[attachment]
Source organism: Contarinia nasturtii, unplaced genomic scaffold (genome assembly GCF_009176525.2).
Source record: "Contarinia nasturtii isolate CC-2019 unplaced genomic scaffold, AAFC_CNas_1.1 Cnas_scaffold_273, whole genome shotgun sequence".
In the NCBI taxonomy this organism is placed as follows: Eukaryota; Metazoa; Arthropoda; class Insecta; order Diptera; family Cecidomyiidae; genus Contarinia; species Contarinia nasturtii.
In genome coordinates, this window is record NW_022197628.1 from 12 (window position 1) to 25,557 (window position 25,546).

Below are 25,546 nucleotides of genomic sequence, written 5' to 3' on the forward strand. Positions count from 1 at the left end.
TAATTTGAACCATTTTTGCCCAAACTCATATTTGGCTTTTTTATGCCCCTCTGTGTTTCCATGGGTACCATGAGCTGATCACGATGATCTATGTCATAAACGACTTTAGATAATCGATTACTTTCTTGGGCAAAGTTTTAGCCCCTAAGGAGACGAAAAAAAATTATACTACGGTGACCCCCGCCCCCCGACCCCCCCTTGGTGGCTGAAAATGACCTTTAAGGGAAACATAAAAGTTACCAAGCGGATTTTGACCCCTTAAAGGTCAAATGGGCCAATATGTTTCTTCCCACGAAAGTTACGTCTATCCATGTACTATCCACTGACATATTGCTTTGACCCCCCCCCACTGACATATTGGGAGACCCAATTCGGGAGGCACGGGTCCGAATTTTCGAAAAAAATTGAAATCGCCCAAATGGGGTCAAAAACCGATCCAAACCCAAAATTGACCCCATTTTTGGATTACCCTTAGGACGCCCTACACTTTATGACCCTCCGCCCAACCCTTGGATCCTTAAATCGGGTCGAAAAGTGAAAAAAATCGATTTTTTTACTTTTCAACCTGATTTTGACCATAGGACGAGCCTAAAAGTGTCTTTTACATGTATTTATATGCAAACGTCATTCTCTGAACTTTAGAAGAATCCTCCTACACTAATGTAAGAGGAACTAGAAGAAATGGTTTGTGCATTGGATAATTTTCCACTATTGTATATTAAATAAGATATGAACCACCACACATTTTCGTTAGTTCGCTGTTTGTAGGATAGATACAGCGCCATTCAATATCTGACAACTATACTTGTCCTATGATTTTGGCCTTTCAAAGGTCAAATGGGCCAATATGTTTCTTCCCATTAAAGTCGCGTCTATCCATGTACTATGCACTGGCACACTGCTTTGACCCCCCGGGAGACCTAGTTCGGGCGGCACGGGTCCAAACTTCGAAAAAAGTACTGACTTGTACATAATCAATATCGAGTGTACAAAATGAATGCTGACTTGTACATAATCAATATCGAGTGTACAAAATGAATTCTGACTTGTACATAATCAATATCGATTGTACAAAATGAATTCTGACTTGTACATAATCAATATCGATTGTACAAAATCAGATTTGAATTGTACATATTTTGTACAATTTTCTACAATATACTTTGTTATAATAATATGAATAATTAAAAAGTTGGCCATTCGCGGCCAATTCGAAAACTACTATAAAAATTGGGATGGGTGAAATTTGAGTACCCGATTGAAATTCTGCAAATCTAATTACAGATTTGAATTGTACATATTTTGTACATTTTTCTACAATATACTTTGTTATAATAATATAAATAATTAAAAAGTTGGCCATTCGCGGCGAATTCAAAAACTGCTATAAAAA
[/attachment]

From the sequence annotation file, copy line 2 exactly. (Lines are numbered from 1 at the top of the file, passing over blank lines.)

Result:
Source record: "Contarinia nasturtii isolate CC-2019 unplaced genomic scaffold, AAFC_CNas_1.1 Cnas_scaffold_273, whole genome shotgun sequence".